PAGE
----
Friday, June 28, 2013

Snap! - Drag and Drop Coding for Kids

Snap! is a drag and drop programming interface designed to help students learn to program. Snap! uses a visual interface that works in your browser on your laptop as well as on your iPad. To design a program in Snap! drag commands into a sequence in the scripts panel. The commands are represented by labeled jigsaw puzzle pieces that snap together to create a program. You can try to run your program at any time to see how it will be executed. After previewing your program you can go back and add or delete pieces as you see fit.

Applications for Education
Snap! may remind some people of Scratch. That is because the Snap! developers call their program "an extended re-implementation of Scratch." The potential benefit of Snap! over Scratch is that teachers who have a mix of iPads, Android tablets, and laptops in their classrooms can have all of their students use the same programming interface.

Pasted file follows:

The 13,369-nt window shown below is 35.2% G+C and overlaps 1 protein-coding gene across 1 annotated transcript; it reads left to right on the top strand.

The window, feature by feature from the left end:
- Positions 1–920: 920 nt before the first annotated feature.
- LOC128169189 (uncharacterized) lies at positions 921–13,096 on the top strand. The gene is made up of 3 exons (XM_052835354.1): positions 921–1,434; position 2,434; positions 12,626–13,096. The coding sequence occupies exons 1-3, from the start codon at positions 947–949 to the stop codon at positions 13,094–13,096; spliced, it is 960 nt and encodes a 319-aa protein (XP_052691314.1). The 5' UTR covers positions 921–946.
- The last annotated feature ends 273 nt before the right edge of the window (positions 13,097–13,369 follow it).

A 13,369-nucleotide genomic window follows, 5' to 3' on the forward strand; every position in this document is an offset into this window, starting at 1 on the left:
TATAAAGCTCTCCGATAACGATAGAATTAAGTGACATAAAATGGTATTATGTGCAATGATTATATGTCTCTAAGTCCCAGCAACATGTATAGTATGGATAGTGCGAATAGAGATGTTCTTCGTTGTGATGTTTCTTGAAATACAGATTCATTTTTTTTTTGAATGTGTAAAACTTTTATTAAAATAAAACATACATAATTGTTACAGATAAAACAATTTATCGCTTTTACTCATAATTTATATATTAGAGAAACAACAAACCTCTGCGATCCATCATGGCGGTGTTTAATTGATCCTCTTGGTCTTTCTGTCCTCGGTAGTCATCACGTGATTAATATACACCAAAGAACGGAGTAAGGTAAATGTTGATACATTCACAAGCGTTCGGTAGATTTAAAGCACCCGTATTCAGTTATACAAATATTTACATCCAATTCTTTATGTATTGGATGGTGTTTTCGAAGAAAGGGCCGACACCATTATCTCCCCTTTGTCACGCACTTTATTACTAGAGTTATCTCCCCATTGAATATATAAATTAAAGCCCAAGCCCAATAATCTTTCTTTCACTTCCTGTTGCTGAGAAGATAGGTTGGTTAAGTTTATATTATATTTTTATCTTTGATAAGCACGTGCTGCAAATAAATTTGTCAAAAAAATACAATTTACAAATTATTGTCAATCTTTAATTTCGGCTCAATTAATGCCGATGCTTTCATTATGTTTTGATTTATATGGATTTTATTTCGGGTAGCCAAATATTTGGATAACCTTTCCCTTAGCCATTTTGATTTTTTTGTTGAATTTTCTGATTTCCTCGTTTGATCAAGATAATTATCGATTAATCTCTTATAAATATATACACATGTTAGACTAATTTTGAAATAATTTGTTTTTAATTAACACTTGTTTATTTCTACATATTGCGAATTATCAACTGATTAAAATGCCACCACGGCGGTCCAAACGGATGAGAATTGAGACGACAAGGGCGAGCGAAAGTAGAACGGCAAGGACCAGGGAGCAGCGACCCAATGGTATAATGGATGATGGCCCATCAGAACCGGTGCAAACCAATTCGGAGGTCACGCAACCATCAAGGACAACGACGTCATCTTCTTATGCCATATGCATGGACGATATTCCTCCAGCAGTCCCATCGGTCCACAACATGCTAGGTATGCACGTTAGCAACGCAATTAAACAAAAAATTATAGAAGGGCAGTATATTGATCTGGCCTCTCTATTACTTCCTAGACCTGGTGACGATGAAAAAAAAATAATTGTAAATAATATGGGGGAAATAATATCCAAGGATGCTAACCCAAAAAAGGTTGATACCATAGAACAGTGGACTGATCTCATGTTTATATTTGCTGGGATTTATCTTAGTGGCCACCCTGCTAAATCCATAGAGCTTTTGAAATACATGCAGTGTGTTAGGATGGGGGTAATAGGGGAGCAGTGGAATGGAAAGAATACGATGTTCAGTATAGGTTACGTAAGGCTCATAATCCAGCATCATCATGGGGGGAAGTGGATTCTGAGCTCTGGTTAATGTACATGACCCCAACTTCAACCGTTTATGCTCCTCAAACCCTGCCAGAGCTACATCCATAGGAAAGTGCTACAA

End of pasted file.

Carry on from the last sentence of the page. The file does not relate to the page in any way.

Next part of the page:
H/T to Danny Nicholson.

Join Me in Sunny Arizona for 3 Days of Learning Fun

For the second year in a row, Pearson Online Learning Exchange has invited me to speak at their Authentic Learning Workshop in Scottsdale, AZ July 16-18th.

During this 3-day workshop, educators will collaborate with innovative thought leaders about transformative ideas and practical tips for creating authentic learning experiences. This is a small event with plenty of time planned for collaborating to develop outstanding learning experiences for our students. I’ll be presenting keynotes that will be broadcasted virtually so if you’re unable to attend in person, be sure to register for the morning webinar sessions.

Why you should join me:
  • Meet and collaborate with other passionate educators like yourself who could become lifelong collaborators